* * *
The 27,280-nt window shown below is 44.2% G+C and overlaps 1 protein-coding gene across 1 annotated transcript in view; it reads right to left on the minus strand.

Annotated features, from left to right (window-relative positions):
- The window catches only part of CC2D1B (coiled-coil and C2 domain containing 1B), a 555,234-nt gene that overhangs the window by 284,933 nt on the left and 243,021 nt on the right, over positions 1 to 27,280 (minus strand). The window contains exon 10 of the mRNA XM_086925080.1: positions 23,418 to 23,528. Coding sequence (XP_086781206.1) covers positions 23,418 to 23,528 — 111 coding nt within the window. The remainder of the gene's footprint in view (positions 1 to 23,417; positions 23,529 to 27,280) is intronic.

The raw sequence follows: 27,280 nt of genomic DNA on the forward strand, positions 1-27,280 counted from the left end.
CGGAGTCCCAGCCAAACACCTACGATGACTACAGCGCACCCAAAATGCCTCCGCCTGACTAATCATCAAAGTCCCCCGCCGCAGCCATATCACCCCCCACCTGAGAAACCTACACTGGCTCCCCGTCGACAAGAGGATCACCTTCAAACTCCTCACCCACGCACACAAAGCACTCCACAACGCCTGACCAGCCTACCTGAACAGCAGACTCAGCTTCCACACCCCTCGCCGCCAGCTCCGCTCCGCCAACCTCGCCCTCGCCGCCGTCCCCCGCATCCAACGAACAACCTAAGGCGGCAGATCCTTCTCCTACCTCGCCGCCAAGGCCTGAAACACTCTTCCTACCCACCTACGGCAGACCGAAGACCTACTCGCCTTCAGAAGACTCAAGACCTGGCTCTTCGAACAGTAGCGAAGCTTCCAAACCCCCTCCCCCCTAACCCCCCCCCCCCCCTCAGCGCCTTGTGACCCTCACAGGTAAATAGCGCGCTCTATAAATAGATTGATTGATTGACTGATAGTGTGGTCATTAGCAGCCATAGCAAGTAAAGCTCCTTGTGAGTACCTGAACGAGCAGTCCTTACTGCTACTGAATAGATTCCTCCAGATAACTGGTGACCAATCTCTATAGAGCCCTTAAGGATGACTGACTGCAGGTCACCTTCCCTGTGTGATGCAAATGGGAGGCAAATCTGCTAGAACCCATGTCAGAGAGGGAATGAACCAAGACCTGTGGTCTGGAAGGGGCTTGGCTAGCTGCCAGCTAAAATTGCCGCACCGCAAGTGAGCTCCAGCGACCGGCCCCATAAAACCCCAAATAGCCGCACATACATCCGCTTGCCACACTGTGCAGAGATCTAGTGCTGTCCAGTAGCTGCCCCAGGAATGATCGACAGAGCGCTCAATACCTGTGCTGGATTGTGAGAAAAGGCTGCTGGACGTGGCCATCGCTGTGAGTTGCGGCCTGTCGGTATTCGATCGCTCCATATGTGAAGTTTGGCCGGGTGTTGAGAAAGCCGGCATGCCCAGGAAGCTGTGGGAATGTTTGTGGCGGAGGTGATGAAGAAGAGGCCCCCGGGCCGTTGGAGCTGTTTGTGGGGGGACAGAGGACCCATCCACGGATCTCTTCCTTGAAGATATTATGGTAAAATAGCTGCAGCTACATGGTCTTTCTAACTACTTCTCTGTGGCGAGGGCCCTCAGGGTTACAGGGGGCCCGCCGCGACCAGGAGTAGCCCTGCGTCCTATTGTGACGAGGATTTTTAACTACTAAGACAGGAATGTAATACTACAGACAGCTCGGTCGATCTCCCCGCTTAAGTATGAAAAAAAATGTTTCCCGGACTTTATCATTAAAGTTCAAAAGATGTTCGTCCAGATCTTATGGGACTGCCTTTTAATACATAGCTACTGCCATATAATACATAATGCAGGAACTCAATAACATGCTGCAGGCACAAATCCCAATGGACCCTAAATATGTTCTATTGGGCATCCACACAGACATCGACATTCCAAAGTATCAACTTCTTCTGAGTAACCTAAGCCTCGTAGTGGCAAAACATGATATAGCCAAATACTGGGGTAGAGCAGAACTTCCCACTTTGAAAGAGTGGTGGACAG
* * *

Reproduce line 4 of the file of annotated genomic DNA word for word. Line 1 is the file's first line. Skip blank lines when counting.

The raw sequence follows: 27,280 nt of genomic DNA on the forward strand, positions 1-27,280 counted from the left end.